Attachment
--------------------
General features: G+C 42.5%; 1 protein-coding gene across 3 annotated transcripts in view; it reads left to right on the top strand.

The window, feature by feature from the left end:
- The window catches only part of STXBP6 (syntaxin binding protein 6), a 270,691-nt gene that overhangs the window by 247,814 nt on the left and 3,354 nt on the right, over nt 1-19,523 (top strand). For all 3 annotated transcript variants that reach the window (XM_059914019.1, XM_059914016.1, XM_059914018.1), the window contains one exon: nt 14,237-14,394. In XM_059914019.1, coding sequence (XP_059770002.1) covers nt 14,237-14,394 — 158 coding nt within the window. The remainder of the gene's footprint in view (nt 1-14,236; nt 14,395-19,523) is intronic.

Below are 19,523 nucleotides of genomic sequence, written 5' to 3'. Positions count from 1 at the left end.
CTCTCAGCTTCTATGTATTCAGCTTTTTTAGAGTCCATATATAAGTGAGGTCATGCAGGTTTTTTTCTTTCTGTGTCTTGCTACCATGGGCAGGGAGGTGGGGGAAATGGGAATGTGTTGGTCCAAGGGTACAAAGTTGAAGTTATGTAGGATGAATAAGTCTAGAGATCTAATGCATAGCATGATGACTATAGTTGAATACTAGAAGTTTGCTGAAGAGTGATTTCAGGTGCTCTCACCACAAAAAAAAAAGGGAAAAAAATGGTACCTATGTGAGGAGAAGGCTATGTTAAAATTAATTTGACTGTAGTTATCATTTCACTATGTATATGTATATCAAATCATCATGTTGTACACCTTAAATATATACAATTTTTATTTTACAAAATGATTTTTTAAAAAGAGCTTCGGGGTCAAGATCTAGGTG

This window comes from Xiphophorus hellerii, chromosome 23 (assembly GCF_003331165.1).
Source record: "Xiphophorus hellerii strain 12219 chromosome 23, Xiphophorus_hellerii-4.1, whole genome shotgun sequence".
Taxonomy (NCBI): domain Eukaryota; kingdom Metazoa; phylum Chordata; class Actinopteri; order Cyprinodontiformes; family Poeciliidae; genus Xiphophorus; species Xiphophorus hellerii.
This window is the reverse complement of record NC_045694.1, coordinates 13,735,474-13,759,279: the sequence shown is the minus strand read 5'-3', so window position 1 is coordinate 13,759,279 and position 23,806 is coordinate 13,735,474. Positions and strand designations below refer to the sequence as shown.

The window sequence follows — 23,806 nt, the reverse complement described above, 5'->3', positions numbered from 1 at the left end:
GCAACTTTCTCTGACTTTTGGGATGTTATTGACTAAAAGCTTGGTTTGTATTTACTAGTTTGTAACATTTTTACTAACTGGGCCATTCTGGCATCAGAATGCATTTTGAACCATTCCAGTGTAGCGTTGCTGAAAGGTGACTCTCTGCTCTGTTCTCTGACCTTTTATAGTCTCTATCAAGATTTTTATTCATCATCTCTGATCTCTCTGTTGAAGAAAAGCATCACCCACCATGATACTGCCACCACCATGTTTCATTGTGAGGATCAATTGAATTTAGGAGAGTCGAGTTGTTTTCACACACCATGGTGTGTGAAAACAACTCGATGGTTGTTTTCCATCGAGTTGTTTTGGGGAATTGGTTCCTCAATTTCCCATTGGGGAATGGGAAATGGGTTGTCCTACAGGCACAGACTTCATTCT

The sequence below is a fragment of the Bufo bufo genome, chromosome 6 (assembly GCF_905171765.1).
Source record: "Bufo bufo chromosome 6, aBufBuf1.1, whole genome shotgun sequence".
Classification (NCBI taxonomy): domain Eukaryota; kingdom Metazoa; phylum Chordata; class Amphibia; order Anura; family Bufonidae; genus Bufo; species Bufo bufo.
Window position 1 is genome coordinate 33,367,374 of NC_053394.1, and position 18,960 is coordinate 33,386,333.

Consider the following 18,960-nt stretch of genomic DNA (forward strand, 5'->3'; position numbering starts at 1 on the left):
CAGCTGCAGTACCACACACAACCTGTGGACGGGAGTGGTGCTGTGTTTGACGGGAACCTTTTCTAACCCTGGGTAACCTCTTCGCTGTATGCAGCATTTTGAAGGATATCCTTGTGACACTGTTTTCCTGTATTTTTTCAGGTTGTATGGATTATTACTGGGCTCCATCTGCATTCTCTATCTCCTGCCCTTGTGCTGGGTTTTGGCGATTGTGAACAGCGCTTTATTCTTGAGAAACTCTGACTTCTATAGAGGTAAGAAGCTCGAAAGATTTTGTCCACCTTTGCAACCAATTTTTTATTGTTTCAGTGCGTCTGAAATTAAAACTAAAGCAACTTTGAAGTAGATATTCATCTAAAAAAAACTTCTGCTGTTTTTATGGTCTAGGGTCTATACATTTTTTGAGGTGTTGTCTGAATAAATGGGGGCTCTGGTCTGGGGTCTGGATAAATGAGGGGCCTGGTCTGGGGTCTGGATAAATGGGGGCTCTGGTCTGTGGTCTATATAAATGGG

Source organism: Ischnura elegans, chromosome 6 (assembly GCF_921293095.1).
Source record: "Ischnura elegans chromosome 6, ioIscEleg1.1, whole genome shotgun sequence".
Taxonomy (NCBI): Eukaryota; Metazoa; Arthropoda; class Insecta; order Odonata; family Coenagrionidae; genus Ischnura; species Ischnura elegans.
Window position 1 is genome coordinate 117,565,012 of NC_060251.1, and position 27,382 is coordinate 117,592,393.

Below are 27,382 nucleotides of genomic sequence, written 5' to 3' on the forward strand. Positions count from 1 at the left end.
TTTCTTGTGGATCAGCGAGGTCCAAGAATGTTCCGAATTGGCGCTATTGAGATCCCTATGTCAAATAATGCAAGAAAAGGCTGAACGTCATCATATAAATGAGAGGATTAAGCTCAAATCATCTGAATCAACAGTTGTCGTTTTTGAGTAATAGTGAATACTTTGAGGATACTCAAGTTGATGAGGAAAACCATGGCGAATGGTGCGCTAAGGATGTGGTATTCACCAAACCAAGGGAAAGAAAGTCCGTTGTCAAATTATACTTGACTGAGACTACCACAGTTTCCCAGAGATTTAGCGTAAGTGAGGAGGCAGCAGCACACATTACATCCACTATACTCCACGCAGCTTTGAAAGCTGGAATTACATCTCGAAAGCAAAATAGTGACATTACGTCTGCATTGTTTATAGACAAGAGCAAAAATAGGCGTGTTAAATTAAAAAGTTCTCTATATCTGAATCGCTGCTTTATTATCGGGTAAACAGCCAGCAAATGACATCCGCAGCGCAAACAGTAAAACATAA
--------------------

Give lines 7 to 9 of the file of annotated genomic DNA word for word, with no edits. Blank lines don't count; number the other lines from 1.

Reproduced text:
Source record: "Xiphophorus hellerii strain 12219 chromosome 23, Xiphophorus_hellerii-4.1, whole genome shotgun sequence".
Taxonomy (NCBI): domain Eukaryota; kingdom Metazoa; phylum Chordata; class Actinopteri; order Cyprinodontiformes; family Poeciliidae; genus Xiphophorus; species Xiphophorus hellerii.
This window is the reverse complement of record NC_045694.1, coordinates 13,735,474-13,759,279: the sequence shown is the minus strand read 5'-3', so window position 1 is coordinate 13,759,279 and position 23,806 is coordinate 13,735,474. Positions and strand designations below refer to the sequence as shown.